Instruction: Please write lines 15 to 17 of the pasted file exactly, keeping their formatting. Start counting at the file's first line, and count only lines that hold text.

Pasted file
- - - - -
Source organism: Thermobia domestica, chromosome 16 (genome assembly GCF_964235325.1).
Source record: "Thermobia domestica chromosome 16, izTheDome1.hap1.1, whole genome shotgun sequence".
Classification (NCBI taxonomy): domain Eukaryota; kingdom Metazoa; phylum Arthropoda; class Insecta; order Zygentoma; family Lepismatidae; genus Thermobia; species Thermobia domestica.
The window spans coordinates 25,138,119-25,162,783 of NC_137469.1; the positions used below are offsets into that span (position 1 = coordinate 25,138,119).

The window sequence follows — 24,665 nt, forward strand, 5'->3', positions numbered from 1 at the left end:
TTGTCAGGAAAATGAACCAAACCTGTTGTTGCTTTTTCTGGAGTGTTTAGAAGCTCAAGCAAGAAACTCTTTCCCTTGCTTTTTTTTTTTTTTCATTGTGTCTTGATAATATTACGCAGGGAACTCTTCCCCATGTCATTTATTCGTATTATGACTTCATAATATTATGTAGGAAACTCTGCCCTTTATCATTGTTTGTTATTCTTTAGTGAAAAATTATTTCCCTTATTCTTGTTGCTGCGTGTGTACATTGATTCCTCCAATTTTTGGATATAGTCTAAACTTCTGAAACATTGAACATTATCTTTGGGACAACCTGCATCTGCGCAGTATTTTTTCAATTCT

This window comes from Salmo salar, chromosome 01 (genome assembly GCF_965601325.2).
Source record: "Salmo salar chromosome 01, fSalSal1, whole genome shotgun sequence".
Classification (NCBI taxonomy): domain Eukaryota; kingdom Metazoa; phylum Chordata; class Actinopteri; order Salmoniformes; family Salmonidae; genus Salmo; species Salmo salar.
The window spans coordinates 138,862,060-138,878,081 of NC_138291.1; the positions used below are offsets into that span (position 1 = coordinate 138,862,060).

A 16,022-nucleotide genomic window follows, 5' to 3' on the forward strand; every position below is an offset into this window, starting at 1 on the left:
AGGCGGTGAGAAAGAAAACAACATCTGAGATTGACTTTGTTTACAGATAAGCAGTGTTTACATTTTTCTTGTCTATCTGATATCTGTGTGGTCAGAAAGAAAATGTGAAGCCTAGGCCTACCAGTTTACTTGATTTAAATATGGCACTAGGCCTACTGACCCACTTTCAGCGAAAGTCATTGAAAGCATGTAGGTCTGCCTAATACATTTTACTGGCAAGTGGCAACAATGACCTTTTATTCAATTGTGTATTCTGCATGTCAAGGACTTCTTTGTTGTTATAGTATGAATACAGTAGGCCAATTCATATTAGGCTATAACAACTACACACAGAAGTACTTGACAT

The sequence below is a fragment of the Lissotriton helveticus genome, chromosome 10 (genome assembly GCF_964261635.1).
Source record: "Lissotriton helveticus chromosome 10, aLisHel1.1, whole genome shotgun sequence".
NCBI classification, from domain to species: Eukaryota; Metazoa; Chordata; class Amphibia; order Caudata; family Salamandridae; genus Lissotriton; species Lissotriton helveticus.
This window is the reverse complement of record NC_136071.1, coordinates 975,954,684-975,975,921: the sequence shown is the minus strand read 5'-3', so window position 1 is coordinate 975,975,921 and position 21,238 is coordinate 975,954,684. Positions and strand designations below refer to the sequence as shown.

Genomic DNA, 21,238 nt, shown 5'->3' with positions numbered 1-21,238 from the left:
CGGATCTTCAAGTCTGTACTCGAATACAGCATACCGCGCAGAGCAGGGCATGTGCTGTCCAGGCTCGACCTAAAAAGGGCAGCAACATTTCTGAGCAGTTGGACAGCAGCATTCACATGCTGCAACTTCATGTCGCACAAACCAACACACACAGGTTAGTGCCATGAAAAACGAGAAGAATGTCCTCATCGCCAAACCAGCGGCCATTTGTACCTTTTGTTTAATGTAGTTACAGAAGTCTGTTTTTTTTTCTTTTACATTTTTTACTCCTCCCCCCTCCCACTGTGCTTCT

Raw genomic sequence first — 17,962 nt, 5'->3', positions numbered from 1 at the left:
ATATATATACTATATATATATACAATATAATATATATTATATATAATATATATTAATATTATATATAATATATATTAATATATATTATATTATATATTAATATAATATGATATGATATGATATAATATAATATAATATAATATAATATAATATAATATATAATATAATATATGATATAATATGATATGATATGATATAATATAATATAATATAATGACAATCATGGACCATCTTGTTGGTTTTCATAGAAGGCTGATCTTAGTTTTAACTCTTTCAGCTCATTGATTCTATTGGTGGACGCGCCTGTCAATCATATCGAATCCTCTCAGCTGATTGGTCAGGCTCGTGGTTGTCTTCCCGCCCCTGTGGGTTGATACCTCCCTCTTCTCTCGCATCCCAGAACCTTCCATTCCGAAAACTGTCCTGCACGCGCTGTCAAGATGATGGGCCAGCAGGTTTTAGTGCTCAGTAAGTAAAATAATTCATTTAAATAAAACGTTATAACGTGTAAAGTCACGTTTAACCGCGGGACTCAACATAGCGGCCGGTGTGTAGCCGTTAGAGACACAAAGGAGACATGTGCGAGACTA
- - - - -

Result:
NCBI classification, from domain to species: Eukaryota; Metazoa; Chordata; class Amphibia; order Caudata; family Salamandridae; genus Lissotriton; species Lissotriton helveticus.
This window is the reverse complement of record NC_136071.1, coordinates 975,954,684-975,975,921: the sequence shown is the minus strand read 5'-3', so window position 1 is coordinate 975,975,921 and position 21,238 is coordinate 975,954,684. Positions and strand designations below refer to the sequence as shown.

Genomic DNA, 21,238 nt, shown 5'->3' with positions numbered 1-21,238 from the left: